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How BIG guns were made in 1908

tennmiketennmike Senior MemberPosts: 27,395 Senior Member
Ever wonder how a big artillery piece was made? Here's a German silent film that shows the process. Pretty interesting stuff, and I thought you might like it. At the end of the video there are links to other videos of how guns are made.


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Replies

  • tennmiketennmike Senior Member Posts: 27,395 Senior Member
    Here's another good one. Check out that rifling cutter at about the 3:25 minute mark!



      I refuse to answer that question on the grounds that I don't know the answer”
    ― Douglas Adams
  • tennmiketennmike Senior Member Posts: 27,395 Senior Member
    And just for kicks, some pre 1930 warships. You ought to get a kick out of the armament on them and the shape of the ships back then. They had some big guns on those things!



      I refuse to answer that question on the grounds that I don't know the answer”
    ― Douglas Adams
  • CHIRO1989CHIRO1989 Senior Member Posts: 12,622 Senior Member
    tennmike said:
    Ever wonder how a big artillery piece was made? Here's a German silent film that shows the process. Pretty interesting stuff, and I thought you might like it. At the end of the video there are links to other videos of how guns are made.


    2 minute mark, the guy is standing on a ladder pouring steel. 5 minute mark, apparently German chains NEVER break, wow, how did anyone ever work in those places and not die or get injured daily? 
    I take no pleasure in the death of the wicked, but rather that they turn away from their ways and live. Eze 33:11
  • tennmiketennmike Senior Member Posts: 27,395 Senior Member
    CHIRO1989 said:
    tennmike said:
    Ever wonder how a big artillery piece was made? Here's a German silent film that shows the process. Pretty interesting stuff, and I thought you might like it. At the end of the video there are links to other videos of how guns are made.


    2 minute mark, the guy is standing on a ladder pouring steel. 5 minute mark, apparently German chains NEVER break, wow, how did anyone ever work in those places and not die or get injured daily? 
    Back then, personnel safety wasn't really a high priority.
      I refuse to answer that question on the grounds that I don't know the answer”
    ― Douglas Adams
  • zorbazorba Senior Member Posts: 23,654 Senior Member
    Boy, the French sure made some strange looking boats!
    But has anyone anywhere ever made a Monitor that wasn't butt ugly?
    -Zorba, "The Veiled Male"

    "If you get it and didn't work for it, someone else worked for it and didn't get it..."
  • jaywaptijaywapti Senior Member Posts: 4,958 Senior Member
    Thanks Mike, very interesting, OSHA would have had a ball back than.

    JAY
    THE DEFINITION OF GUN CONTROL IS HITTING THE TARGET WITH YOUR FIRST SHOT
  • tennmiketennmike Senior Member Posts: 27,395 Senior Member
    You're right about OSHA having a ball back then. Lots of people working in those factories overseas and here in the U.S. got hurt on a regular basis back then. Mining was also really dangerous, too. Rock dust, coal dust, and high concentrations of radon and other gases killed slow or fast. In that video on making the big guns, there are several instances where people were walking under a load suspended from a crane. Good way to check out of the chain breaks.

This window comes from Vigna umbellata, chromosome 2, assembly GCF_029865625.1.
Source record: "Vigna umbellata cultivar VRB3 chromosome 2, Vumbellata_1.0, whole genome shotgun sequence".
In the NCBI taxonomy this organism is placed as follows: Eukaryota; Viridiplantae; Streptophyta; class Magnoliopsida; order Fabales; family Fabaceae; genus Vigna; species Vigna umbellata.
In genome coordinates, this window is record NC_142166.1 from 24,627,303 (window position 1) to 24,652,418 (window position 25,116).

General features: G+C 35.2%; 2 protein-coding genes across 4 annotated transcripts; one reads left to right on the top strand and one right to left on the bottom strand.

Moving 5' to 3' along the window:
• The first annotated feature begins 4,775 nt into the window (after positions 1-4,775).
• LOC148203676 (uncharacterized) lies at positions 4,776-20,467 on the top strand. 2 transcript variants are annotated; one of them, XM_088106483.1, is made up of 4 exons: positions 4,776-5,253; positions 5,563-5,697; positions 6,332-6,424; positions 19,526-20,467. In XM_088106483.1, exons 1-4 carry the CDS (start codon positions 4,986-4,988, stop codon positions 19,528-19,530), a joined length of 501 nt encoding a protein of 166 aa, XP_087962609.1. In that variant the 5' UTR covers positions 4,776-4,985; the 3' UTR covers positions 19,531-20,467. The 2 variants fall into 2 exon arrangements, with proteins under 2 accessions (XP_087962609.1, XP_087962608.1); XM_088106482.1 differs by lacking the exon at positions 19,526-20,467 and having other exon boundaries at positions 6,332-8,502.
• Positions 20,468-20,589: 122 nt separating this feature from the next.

I refuse to answer that question on the grounds that I don't know the answer”
    ― Douglas Adams
  • Johnny rebJohnny reb Member Posts: 601 Senior Member
    Back then on miming and construction jobs deaths were factored into the project. Safety sure wasn’t looked at the same then as now days. As much as I hate some of the bs on construction sites about safety. looking at old films or photos really make you realize you’re lucky to have the b.s.
  • 10canyon5310canyon53 Member Posts: 2,119 Senior Member
    Back in the early days of power grids in the U.S. it has been reported that the mortality rate of linesmen was over 80%
  • kansashunterkansashunter Senior Member Posts: 1,812 Senior Member
    That was a neat video, thanks for posting it. My great great grandfather was killed in a sawmill and that was one reason my great grandfather homesteaded here at 16 years old. Back then if you got killed there wasn't an insurance policy or anything else so the widow was left with no income. 
  • tennmiketennmike Senior Member Posts: 27,395 Senior Member
    Kansashunter, sawmilling and tree felling was another of those jobs that was really dangerous back then, and still is now. Trees doing a running split up the trunk, or kicking back on the stump, or just falling wrong did in a lot of timber felling folk. And the sawmills had all kinds of stuff you had to watch out for. Both are still dangerous professions; the equipment has changed, but the trees are still dangerous.
      I refuse to answer that question on the grounds that I don't know the answer”
    ― Douglas Adams
  • Johnny rebJohnny reb Member Posts: 601 Senior Member
    Just watched the first video. It’s is pretty amazing what could be done at that time period. Wish I could find a version of that film in English my German is no bueno.
  • Johnny rebJohnny reb Member Posts: 601 Senior Member
    https://www.youtube.com/watch?v=aXoP1f26FDE&feature=share
    This isn’t exactly big guns. Still interesting and who don’t like a Shiloh sharps.
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